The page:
While it took a couple of extra days to get home because of the snow, the trip was very valuable in seeing, first-hand, what our alumni are doing at a variety of points in their careers, and in visiting excellent universities that are considering how to best serve their students in a changing world. Exactly the kind of work we are doing at BSA for our students from 2nd to 12th grade!

Steven Tepper, Rick Lowe, and some great news for creative workers

BSA had the honor to host a wonderful thinker and researcher who studies the professional lives of young creative workers last week. Steven Tepper, a sociologist by training, is the Dean of the Herberger School of Art & Design at Arizona State University.

Steven’s talk highlighted the many advantages of training in the arts – for a host of careers. Among his many pursuits, he plays a major role in the Strategic National Arts Alumni Project, a survey of graduates of college and high school arts programs.

Woven through his presentation was the sense that employers value creative people, artists are generally much more happy with their lives than the general workforce and students who train as artists work in their fields at higher rates than most professionals.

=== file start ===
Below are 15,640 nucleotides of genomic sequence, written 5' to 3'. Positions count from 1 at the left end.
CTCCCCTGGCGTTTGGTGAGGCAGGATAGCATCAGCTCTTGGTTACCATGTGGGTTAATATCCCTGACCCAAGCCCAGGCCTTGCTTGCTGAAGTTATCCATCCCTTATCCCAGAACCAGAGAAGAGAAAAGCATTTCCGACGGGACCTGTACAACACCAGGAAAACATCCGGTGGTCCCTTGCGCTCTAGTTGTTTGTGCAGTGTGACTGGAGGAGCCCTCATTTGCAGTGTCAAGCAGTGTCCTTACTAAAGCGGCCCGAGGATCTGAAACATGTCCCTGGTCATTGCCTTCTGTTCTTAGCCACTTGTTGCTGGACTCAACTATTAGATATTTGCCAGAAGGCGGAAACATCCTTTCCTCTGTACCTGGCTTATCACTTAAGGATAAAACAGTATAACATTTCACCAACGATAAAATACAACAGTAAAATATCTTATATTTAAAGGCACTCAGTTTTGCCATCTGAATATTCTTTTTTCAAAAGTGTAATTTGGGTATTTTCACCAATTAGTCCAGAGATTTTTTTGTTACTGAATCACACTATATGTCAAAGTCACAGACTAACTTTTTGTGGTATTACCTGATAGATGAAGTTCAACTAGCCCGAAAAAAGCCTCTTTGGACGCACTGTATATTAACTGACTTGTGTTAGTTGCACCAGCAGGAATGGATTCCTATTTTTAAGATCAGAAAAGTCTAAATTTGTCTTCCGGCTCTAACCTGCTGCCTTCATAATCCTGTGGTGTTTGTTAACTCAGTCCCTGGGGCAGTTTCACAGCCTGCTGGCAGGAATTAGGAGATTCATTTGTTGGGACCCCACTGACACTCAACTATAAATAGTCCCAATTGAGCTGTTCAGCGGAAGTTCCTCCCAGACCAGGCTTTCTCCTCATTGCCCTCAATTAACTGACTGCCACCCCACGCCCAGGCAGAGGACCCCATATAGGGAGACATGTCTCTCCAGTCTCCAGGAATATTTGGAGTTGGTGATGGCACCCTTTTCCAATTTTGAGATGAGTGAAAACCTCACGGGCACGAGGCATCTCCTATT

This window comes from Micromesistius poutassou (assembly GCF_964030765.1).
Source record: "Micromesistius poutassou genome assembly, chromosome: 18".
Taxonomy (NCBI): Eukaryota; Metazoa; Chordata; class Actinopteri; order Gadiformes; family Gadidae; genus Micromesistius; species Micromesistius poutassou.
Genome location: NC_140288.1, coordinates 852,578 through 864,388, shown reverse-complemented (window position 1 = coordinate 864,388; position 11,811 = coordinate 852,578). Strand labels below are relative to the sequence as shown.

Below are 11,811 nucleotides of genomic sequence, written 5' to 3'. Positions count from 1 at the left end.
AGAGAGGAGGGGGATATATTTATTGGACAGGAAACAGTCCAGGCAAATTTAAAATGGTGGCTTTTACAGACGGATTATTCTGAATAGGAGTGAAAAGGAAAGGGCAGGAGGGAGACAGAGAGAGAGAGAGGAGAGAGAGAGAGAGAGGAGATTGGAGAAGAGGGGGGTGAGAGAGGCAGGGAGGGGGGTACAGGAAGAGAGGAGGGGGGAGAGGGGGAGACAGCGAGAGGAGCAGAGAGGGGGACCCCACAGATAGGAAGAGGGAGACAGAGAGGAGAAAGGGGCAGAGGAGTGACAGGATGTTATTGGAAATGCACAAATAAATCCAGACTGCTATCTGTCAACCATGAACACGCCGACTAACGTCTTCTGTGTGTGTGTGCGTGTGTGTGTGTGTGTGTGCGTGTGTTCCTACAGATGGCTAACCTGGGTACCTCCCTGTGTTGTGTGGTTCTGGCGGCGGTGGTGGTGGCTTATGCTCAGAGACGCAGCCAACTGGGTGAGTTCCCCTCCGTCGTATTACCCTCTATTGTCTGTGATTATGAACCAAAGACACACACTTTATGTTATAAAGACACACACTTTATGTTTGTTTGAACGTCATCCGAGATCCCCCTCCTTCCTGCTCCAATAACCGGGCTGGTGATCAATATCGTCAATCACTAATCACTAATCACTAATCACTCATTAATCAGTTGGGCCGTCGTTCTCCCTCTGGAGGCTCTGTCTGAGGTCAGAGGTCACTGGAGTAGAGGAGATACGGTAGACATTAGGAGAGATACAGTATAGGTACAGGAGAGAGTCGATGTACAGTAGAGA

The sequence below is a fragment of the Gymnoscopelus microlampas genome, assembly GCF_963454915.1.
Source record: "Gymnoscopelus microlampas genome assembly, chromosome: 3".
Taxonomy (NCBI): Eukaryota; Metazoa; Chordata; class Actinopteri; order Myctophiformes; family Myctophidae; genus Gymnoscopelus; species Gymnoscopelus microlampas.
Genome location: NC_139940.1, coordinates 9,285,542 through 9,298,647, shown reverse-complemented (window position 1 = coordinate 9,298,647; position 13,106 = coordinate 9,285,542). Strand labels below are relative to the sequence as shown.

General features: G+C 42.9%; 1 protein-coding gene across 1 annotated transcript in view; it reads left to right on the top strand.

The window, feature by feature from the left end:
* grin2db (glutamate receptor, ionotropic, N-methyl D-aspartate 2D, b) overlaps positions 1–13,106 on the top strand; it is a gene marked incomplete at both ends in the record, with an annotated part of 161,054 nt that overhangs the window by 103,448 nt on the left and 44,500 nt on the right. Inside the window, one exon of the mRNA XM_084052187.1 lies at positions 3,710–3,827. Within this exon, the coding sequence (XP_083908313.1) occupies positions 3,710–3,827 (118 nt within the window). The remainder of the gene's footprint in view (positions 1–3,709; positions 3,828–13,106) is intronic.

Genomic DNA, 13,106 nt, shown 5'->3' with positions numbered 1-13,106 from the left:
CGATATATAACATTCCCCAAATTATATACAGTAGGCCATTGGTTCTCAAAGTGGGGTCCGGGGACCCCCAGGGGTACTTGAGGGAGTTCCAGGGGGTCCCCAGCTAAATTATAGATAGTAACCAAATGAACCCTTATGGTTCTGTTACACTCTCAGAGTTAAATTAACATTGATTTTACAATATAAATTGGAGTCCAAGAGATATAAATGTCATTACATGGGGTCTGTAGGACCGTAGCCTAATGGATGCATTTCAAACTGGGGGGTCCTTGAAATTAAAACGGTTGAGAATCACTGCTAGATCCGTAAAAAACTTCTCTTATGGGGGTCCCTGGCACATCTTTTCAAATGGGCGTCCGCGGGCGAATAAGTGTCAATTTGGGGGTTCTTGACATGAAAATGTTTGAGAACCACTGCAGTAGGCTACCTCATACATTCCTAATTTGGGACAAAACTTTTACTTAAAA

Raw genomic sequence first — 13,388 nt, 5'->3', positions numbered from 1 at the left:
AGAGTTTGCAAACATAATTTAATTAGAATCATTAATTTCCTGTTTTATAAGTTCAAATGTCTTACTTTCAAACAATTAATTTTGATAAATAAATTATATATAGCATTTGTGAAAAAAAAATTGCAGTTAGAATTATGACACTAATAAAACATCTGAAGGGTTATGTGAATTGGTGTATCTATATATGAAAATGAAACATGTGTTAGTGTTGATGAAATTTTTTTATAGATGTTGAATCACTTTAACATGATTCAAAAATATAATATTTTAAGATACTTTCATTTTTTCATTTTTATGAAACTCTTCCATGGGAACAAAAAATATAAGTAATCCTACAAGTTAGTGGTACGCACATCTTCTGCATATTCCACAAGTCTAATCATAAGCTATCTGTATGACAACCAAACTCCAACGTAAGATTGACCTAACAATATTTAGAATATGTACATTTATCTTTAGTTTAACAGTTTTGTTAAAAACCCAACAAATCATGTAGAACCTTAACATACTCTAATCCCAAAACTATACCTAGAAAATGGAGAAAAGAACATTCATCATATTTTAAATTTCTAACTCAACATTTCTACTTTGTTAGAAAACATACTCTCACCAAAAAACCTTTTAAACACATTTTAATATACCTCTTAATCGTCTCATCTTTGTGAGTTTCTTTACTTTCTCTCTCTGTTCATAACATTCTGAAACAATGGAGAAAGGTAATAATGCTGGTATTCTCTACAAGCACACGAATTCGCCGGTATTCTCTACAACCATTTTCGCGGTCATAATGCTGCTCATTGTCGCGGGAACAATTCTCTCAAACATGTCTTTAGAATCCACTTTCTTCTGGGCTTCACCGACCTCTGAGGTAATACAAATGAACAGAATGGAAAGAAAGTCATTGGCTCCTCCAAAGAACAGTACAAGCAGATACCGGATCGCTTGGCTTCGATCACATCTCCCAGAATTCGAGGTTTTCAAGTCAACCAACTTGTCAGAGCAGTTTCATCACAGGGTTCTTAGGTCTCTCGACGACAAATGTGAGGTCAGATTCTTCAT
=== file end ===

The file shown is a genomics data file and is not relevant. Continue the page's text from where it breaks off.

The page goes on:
Among the many fascinating findings he shared with us – a poll of the top 500 U.S. CEOs stated the most valued characteristic in employees is creativity. It would seem that students of the arts should have some real value in that dimension.

It was also interesting to learn that graduates of university arts programs pursued artistic careers in greater percentages than most STEM degree holders. The mythical outcome of arts programs, the food service industry, is home to only 3% of arts graduates.

In terms of employment/unemployment artists fare pretty well too. When you ask if artists are making their living in artistic pursuits, the unemployment level is well below the national average. Only when you pose the question as the U.S. Dept of Labor does (have you made money at this profession in the last week?) do you find higher than average unemployment numbers. Most artists are project-based so income arrives in clumps rather than in a weekly paycheck. I was fascinated to learn that even in the depths of the 2008 recession artists experienced lower unemployment than the nation at large.